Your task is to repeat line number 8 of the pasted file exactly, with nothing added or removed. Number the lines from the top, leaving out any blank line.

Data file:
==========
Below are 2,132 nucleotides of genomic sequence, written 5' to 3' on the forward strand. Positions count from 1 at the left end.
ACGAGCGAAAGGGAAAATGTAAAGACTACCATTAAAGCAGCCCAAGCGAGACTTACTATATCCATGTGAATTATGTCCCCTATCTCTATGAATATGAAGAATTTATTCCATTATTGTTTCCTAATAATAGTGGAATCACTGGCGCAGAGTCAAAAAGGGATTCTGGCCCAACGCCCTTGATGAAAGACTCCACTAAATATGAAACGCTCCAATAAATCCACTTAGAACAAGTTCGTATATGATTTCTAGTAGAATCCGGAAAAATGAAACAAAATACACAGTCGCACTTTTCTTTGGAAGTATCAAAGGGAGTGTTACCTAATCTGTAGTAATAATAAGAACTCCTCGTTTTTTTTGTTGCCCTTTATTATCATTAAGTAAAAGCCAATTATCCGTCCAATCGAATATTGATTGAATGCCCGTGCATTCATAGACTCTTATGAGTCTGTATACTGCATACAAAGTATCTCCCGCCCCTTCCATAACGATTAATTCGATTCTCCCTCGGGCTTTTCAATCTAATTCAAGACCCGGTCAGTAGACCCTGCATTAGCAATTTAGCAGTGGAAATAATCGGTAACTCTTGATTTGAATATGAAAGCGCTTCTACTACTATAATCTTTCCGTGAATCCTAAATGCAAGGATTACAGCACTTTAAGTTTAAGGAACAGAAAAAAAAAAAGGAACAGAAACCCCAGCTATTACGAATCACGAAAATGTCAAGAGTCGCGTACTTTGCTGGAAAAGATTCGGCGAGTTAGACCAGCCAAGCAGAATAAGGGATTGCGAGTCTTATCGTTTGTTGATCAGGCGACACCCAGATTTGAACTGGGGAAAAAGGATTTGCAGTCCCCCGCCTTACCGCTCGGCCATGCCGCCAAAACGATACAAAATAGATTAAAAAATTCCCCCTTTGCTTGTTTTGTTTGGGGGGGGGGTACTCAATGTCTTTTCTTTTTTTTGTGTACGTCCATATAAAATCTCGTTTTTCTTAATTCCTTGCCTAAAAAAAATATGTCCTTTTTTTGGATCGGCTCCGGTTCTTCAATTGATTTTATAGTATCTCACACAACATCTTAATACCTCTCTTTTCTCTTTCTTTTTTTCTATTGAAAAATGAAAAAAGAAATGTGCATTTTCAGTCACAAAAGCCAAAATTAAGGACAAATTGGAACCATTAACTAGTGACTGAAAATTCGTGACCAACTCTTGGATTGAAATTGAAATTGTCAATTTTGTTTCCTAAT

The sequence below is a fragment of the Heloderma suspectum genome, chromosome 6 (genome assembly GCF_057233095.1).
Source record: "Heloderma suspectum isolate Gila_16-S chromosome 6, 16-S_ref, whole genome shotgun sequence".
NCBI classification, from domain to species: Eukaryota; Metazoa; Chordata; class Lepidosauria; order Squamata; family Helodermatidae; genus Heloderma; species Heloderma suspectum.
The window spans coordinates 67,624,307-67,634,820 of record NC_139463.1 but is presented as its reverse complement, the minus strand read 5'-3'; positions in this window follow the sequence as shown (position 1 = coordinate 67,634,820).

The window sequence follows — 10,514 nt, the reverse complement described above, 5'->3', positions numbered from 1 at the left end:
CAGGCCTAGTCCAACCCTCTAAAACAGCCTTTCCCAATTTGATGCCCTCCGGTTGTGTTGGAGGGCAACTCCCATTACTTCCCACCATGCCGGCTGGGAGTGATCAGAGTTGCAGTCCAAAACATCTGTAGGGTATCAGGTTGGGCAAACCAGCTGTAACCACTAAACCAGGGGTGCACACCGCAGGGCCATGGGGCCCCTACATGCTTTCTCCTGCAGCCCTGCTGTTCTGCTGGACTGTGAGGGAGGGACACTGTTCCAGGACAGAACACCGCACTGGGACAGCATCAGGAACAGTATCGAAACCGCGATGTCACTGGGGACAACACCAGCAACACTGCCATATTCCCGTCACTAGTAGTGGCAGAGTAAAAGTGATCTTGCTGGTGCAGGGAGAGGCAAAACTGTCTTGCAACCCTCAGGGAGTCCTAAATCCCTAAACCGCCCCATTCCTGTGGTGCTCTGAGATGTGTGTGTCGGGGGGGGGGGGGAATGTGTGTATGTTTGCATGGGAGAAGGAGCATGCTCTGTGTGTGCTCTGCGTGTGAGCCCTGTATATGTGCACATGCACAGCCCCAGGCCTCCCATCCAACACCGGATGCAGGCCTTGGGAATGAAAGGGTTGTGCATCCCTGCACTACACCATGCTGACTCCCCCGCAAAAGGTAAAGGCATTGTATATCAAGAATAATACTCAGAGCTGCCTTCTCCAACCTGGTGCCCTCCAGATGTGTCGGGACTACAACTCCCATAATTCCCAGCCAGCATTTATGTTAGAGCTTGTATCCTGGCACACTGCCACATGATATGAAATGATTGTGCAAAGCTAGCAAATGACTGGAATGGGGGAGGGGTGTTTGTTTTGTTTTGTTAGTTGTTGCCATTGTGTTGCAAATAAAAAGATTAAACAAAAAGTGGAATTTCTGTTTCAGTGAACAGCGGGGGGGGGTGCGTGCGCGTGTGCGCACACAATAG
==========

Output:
CAGGCCTAGTCCAACCCTCTAAAACAGCCTTTCCCAATTTGATGCCCTCCGGTTGTGTTGGAGGGCAACTCCCATTACTTCCCACCATGCCGGCTGGGAGTGATCAGAGTTGCAGTCCAAAACATCTGTAGGGTATCAGGTTGGGCAAACCAGCTGTAACCACTAAACCAGGGGTGCACACCGCAGGGCCATGGGGCCCCTACATGCTTTCTCCTGCAGCCCTGCTGTTCTGCTGGACTGTGAGGGAGGGACACTGTTCCAGGACAGAACACCGCACTGGGACAGCATCAGGAACAGTATCGAAACCGCGATGTCACTGGGGACAACACCAGCAACACTGCCATATTCCCGTCACTAGTAGTGGCAGAGTAAAAGTGATCTTGCTGGTGCAGGGAGAGGCAAAACTGTCTTGCAACCCTCAGGGAGTCCTAAATCCCTAAACCGCCCCATTCCTGTGGTGCTCTGAGATGTGTGTGTCGGGGGGGGGGGGGAATGTGTGTATGTTTGCATGGGAGAAGGAGCATGCTCTGTGTGTGCTCTGCGTGTGAGCCCTGTATATGTGCACATGCACAGCCCCAGGCCTCCCATCCAACACCGGATGCAGGCCTTGGGAATGAAAGGGTTGTGCATCCCTGCACTACACCATGCTGACTCCCCCGCAAAAGGTAAAGGCATTGTATATCAAGAATAATACTCAGAGCTGCCTTCTCCAACCTGGTGCCCTCCAGATGTGTCGGGACTACAACTCCCATAATTCCCAGCCAGCATTTATGTTAGAGCTTGTATCCTGGCACACTGCCACATGATATGAAATGATTGTGCAAAGCTAGCAAATGACTGGAATGGGGGAGGGGTGTTTGTTTTGTTTTGTTAGTTGTTGCCATTGTGTTGCAAATAAAAAGATTAAACAAAAAGTGGAATTTCTGTTTCAGTGAACAGCGGGGGGGGGTGCGTGCGCGTGTGCGCACACAATAG